my carb richness problems have reappeared with a vengance ,i have replaced the float & float valve with an adjustable float,also added an extra pilot jet incase the built in jet had been drilled out or similar.the problem seemed to correct itself when i added silencers to the bike .i think i have found the culprit.bike has a replacement chrome pancake airfilter with a paper element .the bike is used in all weather & when it gets damp the mixture gets rich ,dry the element out & all is fine till it rains.i seem to remember that the old type filters on my bike years ago had a wire gauze filter .is there a substitute element available for these filters,i have seen k& n elements up for sale but are they worth the cost ,or should i just cut some paper from the element to reduce its restriction.
#463747 - 11/18/1212:07 amRe: 65 a65 carb settings. problem back
I recently had carb setup problems to which the filters were making a very large contribution. I went through the same replacement strategy pretty much as you did because I was tearing my hair out. I had been running the gauze filters made by Copper Asbestos (Something) which were OEM suppliers. John Healy has discussed these here recently in a thread possibly started by Allan Gill if you care to search. I sourced these from EAW m/cycles (www.eawmc.co.uk) who should be convenient for you. You can proably get them anywhere though.
I found the filters were loaded up with an 'oily residue' and I'm not sure where that came from. I did at one stage have a minor dribble fron the tappet oil supply at the head or it could be from reversion? Anyway, washed them with petrol but this did not completely cure the problem. I replaced these with fresh gauze filters from the local brit bike shop (brand unknown as they change supplier like I change undies, could be EMGO, but they looked a lot like the copper asbestos ones) This cured the bulk of my problems, then I could go systematically through the proper carb setup routine.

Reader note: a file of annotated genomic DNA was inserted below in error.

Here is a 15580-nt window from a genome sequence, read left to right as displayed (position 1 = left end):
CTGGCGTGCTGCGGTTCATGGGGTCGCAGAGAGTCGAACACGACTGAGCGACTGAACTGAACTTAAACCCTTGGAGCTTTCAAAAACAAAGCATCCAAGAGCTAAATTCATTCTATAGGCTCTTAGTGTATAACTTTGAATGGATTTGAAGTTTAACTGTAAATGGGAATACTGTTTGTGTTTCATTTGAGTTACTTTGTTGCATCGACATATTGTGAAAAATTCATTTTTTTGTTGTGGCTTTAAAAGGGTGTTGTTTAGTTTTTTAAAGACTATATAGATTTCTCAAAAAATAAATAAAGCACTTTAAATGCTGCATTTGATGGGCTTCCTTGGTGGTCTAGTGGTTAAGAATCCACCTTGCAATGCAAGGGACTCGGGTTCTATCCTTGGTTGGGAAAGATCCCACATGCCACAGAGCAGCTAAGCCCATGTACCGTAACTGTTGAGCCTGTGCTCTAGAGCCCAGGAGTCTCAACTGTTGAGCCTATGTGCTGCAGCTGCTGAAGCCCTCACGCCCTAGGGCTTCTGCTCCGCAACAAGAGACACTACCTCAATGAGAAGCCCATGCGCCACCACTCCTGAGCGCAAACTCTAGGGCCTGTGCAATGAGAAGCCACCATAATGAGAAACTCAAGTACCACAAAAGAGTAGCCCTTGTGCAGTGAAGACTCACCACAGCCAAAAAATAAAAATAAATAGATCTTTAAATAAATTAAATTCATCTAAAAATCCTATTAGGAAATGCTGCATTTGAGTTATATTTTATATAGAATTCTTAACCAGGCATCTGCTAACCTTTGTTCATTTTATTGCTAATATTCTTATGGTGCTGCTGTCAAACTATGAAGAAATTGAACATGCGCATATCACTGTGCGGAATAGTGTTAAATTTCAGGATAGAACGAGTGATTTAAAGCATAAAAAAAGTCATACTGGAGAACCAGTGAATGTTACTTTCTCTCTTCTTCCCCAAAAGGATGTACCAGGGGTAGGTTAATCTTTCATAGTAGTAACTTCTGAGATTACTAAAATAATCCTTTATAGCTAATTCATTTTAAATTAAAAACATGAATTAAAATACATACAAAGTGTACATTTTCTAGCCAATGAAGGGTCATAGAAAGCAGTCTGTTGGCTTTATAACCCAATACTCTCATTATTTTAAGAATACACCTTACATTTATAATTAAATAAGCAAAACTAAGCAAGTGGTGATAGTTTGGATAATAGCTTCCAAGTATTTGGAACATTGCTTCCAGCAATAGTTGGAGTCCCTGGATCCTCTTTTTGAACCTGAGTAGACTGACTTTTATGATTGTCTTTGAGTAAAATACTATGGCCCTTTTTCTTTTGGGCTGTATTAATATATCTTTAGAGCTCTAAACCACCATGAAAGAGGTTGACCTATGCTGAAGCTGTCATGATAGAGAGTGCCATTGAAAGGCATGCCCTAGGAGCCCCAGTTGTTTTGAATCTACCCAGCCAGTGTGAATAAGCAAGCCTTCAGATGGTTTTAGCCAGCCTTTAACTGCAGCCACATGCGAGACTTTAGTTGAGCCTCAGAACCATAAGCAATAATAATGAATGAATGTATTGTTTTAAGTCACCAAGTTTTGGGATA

Just try it without the filter and start from there. Change one thing at a time (even if only for your satisfaction that you know where the problem was). Consider that when you put a filter back on it will slightly more rich.
From here on I'll be considering filters another 'standard tune up item' (to quote Trev) and changing at regular intervals.
I'd recommend using the original style filters. Elements are cheap. In future I wont be using anything other than a 'gauze' filter. I hunted the Copper and Asbestos ones down because I was dissatisfied with the paper elements the local shop had sold me at a previous time (seems I need to keep my own stock of 'proved parts these days what with carb spares being somewhat unreliable also depending on who the local guys bought from last week. My mistake was not to consider the need to ever replace them (i'm still learning about this stuff). Original style filters are a known quantity for these bikes and obviously work. You might be able to find a housing cheap on evilbay?
For the carb parts I wouldnt use anything other than sealed plastic packed genuine AMAL and hope its recent production. There is some junk available.
One approach might be to get it sorted without a filter first because you can start there right away. And then optimise with your filter of choice.
BSA 1969 A65F BSA 1966 A65H Triumph 1968 T120 Kawasaki A1R & too many projects!
thanks ,thought i was being daft as every british bike i see localy has these paper elements but the bikes are show & weekend bikes .i have located a washable gauze filter & its on its way .hopefully happy days are here again
#463787 - 11/18/129:00 amRe: 65 a65 carb settings. problem back
I'm not disagreeing with anyone, but I've used the paper elements in pancake filters in all weathers without them getting soaked, except once, when I was using a very short Manx front mudguard. The front wheel threw water right over the top of the engine, in very wet weather conditions. It never happened with the normal sensible front mudguard, which I've used ever since.
I must say, I've always found Amals easier to tune with no filter fitted.